Vendors Capitalize On iPhone 4 Reception Woes

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NEW YORK — At least two accessories makers and one handset vendor have begun to capitalize on the controversy over the iPhone 4’s cellular reception.

In a recent print ad for the Droid X in the New York Times, USA Today and Wall Street Journal, Motorola said its Droid X “comes with a double-antenna design. The kind that allows you to hold the phone any way you like and use it just about anywhere to make crystal clear calls. You have a voice. And you deserve to be heard.” The Droid X became available July 15 through Verizon Wireless.

Meantime, accessory suppl ier IvySkin is touting an iPhone 4 case said to improve reception. IvySkin’s aptly named Reception case, a new product at $14.99, is billed not only as the world’s thinnest iPhone 4 case but also as one that improves iPhone reception. For its part, Wilson Electronics is promoting its existing iBooster ($200) and Sleek ($129) in-vehicle signal-boosting cradles as being able to improve reception as well. A spokesman told TWICE that the products’ packaging would soon reflect that it works well with the iPhone 4.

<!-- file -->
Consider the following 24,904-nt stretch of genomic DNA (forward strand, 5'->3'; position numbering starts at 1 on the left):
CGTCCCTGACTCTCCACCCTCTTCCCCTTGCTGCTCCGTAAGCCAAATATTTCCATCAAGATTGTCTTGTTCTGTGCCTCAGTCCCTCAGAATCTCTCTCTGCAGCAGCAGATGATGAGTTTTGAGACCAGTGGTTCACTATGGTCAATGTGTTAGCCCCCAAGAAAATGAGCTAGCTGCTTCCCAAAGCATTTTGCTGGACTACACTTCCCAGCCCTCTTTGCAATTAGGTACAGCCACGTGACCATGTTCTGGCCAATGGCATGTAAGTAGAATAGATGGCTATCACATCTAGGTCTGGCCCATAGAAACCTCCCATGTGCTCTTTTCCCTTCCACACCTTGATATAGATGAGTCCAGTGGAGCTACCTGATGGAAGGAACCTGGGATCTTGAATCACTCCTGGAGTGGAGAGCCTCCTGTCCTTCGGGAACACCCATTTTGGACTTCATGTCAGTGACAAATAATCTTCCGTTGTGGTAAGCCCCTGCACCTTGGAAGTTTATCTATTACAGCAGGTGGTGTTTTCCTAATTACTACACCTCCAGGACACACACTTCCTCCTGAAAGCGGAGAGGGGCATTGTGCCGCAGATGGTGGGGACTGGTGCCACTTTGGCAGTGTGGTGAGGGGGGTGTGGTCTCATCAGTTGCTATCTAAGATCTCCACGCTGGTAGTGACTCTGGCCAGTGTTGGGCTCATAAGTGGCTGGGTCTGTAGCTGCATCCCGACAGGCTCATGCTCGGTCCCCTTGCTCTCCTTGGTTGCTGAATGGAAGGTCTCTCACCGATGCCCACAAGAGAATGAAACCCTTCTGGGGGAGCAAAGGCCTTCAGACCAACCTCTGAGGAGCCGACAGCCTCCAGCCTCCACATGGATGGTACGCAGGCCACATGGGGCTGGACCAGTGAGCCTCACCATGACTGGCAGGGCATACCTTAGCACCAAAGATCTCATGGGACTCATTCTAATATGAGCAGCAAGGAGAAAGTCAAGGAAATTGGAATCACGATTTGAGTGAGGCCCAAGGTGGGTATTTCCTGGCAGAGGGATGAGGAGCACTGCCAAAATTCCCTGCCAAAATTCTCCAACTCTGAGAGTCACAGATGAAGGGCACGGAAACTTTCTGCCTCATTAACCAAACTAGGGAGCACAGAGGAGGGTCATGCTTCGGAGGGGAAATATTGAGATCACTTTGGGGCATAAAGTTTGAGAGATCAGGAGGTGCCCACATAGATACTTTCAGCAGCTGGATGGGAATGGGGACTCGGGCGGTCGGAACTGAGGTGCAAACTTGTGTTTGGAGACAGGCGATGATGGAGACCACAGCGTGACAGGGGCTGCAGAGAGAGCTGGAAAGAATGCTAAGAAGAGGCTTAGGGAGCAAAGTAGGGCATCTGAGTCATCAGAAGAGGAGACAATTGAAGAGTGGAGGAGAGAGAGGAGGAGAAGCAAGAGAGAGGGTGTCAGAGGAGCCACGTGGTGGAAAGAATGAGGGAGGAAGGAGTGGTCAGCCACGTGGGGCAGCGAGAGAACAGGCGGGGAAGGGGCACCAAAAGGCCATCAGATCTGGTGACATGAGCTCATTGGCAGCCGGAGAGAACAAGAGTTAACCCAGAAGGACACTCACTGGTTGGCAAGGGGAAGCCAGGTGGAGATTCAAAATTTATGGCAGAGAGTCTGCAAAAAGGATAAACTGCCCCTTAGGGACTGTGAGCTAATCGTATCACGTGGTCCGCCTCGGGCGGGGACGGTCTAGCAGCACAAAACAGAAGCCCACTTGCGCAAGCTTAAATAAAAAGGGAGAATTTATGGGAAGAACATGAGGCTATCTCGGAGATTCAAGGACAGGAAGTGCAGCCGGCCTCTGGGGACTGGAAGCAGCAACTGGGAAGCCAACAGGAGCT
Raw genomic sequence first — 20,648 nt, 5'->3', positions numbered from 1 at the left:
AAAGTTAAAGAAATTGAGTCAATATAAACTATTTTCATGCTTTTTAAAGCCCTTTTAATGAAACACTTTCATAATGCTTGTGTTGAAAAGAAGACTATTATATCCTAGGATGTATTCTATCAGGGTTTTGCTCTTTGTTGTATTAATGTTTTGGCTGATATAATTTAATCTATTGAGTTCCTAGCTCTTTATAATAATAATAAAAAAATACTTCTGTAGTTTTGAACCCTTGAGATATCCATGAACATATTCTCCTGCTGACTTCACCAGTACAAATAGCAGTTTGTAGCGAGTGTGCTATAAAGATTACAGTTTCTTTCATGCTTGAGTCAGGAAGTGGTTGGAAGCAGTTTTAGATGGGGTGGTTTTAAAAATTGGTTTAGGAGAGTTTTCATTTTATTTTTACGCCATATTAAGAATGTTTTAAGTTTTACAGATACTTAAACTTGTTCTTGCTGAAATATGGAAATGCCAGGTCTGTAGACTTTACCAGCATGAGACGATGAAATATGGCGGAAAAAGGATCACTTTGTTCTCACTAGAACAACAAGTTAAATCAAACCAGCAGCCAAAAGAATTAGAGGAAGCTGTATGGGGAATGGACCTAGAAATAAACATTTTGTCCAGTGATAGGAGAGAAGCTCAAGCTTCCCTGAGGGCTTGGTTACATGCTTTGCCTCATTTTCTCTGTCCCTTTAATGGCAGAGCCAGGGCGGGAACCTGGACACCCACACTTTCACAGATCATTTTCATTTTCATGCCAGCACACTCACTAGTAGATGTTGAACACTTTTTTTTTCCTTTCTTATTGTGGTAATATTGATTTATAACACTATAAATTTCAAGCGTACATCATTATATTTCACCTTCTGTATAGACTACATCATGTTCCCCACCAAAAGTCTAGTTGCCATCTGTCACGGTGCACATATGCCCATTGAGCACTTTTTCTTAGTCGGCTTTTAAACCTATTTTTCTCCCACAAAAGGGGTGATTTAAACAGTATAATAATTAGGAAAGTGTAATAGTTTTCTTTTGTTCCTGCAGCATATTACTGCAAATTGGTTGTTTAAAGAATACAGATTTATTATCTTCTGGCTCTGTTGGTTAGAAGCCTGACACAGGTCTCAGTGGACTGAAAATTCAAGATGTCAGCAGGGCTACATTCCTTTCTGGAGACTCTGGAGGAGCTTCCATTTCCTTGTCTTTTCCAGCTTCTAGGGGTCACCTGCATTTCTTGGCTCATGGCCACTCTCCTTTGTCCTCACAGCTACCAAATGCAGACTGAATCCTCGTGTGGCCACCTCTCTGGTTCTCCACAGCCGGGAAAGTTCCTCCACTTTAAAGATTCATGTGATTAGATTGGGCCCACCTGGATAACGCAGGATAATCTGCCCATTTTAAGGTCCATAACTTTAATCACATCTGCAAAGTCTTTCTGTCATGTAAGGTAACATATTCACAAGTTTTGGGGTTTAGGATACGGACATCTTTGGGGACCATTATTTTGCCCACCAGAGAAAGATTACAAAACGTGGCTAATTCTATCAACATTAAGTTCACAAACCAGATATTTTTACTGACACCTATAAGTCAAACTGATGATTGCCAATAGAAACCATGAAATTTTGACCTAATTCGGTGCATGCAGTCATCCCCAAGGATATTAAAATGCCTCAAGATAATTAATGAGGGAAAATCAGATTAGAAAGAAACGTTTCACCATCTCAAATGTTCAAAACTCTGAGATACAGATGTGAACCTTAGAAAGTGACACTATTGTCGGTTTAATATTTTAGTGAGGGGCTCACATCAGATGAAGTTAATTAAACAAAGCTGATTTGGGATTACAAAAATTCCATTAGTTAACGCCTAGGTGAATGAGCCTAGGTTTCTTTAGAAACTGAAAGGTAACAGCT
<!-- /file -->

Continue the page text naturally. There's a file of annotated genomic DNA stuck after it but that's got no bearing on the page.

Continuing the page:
Apple’s own case, the $29 Bumper, was tested by Consumer Reports and said by the organization to solve the smartphone’s reception problem.

Whether Apple will resolve its perception problem, and maintain its iPhone 4 sales momentum, is another matter. The company planned a Friday, July 16, press conference to respond to the controversy. A day before the press conference, Strategy Analytics analyst Alex Spektor said the controversy’s impact on Apple’s market share had so far been “negligible,” although the company “has lost heartshare because of the wave of negative press headlines.”

Apple’s pre-press-conference “attempts to recover the situation have been disappointing,” he said, “and it is reasonable to assume that some on-thefence buyers may think twice about buying an iPhone 4 in the near future, especially considering the Android-powered alternatives available this summer.”

Apple’s press conference performance, however, “may put it all in a different light.”


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